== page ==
Former Sen. Judd Gregg (R-NH) had a brutal assessment of his own party in an op-ed published Monday in The Hill.
"Most Americans these days are simply ignoring Republicans. And they should," Gregg wrote. "The self-promotional babble of a few has become the mainstream of Republican political thought. It has marginalized the influence of the party to an appalling degree."
Gregg, who left the Senate in 2011, became the latest Republican to sound off on the strategy by Sens. Ted Cruz (R-TX) and Mike Lee (R-UT), as well as many tea party lawmakers in the House, to defund the new health care law, an effort that raises the risk of a government shutdown.
An approach to the debt ceiling that says one will not vote for its extension unless ObamaCare is defunded is the political equivalent of playing Russian roulette with all the chambers of the gun loaded. It is the ultimate no-win strategy.
You cannot in politics take a hostage you cannot shoot. That is what the debt ceiling is. At some point, the debt ceiling will have to be increased not because it is a good idea but because it is the only idea.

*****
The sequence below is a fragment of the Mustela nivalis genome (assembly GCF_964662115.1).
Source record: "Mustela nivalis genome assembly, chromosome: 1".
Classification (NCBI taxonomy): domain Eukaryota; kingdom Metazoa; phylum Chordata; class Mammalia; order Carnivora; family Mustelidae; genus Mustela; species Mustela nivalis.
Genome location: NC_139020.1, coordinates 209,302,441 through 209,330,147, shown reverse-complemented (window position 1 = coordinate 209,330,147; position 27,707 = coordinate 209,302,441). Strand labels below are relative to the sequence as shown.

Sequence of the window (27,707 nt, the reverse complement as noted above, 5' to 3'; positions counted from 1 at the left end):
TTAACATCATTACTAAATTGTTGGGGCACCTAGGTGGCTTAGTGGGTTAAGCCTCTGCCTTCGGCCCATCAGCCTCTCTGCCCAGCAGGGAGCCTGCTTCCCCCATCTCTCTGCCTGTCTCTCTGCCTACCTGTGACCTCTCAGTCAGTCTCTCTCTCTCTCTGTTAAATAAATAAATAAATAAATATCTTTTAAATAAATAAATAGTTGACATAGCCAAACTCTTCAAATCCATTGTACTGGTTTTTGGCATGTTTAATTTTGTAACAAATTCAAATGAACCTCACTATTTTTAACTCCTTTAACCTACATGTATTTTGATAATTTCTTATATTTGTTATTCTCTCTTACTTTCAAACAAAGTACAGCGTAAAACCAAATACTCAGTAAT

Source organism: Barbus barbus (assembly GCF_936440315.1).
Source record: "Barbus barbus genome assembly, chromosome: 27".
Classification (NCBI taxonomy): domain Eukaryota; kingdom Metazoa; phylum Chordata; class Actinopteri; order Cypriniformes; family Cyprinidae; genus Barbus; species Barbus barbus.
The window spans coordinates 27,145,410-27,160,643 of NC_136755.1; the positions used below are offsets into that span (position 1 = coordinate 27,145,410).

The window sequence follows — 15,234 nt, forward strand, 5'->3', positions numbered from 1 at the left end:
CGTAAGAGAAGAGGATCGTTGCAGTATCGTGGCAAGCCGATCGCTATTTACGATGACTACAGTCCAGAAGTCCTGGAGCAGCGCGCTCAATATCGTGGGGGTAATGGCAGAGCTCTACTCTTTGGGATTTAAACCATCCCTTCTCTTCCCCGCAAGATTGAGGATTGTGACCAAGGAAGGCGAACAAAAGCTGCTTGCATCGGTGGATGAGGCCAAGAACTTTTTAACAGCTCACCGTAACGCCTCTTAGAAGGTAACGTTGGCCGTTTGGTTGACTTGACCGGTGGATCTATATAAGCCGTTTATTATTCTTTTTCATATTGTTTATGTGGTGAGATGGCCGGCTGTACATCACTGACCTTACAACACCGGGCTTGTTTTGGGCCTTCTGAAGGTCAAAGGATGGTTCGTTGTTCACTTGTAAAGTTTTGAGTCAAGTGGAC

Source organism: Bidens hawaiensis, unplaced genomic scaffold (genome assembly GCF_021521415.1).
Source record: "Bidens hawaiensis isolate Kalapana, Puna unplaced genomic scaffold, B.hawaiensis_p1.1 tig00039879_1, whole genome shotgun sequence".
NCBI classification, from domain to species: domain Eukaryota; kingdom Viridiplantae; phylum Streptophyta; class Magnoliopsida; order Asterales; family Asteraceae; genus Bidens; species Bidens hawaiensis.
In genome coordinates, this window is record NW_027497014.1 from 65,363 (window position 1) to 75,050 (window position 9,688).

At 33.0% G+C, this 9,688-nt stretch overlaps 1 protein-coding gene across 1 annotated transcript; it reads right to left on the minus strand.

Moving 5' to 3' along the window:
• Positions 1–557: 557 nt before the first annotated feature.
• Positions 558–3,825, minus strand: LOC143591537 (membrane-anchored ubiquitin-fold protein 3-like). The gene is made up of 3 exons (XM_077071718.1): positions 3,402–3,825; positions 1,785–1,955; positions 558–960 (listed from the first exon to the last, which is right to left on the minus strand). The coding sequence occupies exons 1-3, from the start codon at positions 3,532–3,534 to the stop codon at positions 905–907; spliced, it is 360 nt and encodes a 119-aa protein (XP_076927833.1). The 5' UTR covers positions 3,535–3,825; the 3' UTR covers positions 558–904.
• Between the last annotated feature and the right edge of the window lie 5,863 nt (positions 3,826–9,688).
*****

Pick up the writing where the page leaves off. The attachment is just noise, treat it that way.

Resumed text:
Defaulting on the nation’s obligations, which is the alternative to not increasing the debt ceiling, is not an option either substantively or politically.
A default would lead to some level of chaos in the debt markets, which would lead to a significant contraction in economic activity, which would lead to job losses, which would lead to higher spending by the federal government and lower tax revenues, which would lead to more debt.
The House passed a continuing resolution on Friday that will provide funding to the government but will cut funding to the Affordable Care Act, placing pressure on Cruz and Lee.
Sen. John McCain (R-AZ) said last week that it is "not rational" to believe the Senate will halt Obamacare, while a poll released Monday found a majority of Americans opposed to shutting down the government or defaulting on the national debt in an effort to defund the law.